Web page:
There are two main styles of wakesurf boards. Surf-style boards have two to four fins and usually offer more stability for beginners. Skim or skate-style boards are smaller and have one or no fins and tend to be more maneuverable for tricks like 360s. Read our blog on how to choose the right wakesurfing board for you.
Getting up looks tricky, but the key is to relax and let the boat do the work, says Sean Cummings, a San Jose, CA–based professional wakesurfer. A life jacket (essential for safety but also helpful for beginners learning proper technique) will allow you to float in the water as you place your heels on the board and hold onto a tow rope. As the boat creates tension on the rope, the board will kind of suction to your feet, says Cummings. Once up, let go of the rope, and voilà. Got the hang of it? From there you can progress from riding to carving up and down the wave and even riding tandem. Read our blog where wakesurfing pro Brian Grubb teaches you the basics of wakesurfing.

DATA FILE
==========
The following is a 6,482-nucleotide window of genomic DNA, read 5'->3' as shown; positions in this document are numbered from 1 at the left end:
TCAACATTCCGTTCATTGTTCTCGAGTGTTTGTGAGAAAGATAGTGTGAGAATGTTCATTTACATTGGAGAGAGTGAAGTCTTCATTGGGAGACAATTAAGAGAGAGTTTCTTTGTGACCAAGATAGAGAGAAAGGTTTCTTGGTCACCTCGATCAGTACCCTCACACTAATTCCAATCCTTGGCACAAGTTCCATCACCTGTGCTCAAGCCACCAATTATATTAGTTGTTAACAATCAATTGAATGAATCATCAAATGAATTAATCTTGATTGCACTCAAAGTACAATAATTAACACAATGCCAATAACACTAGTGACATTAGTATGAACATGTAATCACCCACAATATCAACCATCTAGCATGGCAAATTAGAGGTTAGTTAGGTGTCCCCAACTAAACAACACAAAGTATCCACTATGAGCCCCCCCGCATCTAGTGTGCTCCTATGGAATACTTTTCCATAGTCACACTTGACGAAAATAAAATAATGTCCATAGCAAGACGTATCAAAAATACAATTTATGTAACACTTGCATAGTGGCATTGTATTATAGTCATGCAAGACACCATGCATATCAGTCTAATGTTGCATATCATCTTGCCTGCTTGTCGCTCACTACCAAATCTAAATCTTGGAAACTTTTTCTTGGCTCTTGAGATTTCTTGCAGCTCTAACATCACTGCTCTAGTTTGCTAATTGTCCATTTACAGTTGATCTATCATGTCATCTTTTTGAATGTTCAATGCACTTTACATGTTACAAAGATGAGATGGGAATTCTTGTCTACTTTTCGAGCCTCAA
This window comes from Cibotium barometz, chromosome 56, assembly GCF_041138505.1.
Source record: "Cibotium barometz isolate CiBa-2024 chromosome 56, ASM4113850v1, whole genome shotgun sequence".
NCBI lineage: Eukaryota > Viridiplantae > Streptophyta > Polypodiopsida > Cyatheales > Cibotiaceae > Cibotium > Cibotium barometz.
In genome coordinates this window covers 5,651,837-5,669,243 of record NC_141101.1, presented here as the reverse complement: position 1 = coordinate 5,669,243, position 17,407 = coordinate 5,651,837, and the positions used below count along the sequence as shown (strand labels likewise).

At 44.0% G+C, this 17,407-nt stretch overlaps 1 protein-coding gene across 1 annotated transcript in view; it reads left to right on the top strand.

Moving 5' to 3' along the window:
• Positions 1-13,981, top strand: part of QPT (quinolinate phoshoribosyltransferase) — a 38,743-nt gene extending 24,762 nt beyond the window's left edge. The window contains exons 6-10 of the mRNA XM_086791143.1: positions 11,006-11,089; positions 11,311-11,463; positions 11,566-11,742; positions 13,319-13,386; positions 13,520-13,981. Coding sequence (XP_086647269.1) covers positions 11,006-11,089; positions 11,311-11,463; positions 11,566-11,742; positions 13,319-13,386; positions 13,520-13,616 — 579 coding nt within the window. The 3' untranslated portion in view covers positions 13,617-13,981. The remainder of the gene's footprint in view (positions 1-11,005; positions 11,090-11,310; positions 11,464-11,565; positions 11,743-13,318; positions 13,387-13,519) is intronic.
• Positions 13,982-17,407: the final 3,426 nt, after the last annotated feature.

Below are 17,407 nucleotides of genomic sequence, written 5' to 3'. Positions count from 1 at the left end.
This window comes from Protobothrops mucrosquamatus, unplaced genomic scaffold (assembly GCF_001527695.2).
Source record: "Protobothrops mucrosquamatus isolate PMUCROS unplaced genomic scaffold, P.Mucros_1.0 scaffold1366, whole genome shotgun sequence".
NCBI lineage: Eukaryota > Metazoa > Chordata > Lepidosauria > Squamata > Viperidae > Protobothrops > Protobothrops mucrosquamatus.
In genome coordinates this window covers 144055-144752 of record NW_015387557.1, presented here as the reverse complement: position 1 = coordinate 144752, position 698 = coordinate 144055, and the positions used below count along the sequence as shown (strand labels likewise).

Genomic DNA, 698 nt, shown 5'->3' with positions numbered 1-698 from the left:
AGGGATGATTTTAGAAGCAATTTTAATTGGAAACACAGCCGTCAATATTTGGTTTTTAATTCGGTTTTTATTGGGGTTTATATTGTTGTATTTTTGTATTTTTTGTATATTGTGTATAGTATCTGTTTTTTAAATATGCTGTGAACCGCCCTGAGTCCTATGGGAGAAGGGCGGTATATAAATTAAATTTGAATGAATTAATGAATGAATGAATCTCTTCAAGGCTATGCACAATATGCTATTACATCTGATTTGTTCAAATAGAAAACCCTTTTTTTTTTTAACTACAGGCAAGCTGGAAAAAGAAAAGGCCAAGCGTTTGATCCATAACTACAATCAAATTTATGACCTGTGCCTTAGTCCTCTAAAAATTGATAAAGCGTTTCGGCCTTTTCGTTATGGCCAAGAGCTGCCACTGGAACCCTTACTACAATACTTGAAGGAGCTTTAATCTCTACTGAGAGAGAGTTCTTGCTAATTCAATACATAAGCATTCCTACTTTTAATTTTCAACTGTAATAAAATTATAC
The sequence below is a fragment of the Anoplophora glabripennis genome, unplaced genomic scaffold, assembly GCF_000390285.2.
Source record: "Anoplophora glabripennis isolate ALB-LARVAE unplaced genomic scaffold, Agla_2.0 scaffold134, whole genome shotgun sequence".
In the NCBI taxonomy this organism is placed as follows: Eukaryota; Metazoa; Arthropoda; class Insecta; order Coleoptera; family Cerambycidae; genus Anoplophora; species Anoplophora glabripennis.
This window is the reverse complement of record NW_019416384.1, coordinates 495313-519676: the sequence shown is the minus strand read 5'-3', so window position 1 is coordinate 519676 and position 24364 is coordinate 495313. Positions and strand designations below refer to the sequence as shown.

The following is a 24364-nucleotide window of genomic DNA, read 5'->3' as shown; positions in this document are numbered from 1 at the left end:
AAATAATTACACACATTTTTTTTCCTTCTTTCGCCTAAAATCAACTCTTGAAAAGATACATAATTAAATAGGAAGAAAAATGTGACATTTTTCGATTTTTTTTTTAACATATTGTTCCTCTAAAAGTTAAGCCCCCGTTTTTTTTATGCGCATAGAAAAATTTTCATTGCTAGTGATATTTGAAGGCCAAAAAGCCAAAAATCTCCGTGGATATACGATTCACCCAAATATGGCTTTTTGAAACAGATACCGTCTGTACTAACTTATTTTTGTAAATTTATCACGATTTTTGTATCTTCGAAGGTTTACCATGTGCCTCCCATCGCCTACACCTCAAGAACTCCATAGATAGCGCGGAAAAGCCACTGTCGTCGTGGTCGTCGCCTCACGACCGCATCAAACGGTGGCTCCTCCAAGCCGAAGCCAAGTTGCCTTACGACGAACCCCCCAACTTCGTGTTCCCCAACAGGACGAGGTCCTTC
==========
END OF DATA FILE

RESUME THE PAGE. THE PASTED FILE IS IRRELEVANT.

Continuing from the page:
Why You Should Try Wakesurfing
You don't have to have any real watersport experience to try it.
Part of the sport's appeal is its low impact. Surfers stand on the board behind a boat going about 10 miles per hour, roughly half the speed of what a boat towing a waterskier, wakeboarder, or tuber would be going.
Wyson Wright, who started wakesurfing in 2013, was hooked after her first time out. Now, the mother of two, who stayed out on the water during both of her pregnancies, takes her 4-year-old and 18-month-old on the board with her. Even her 60-year-old mom will take turns.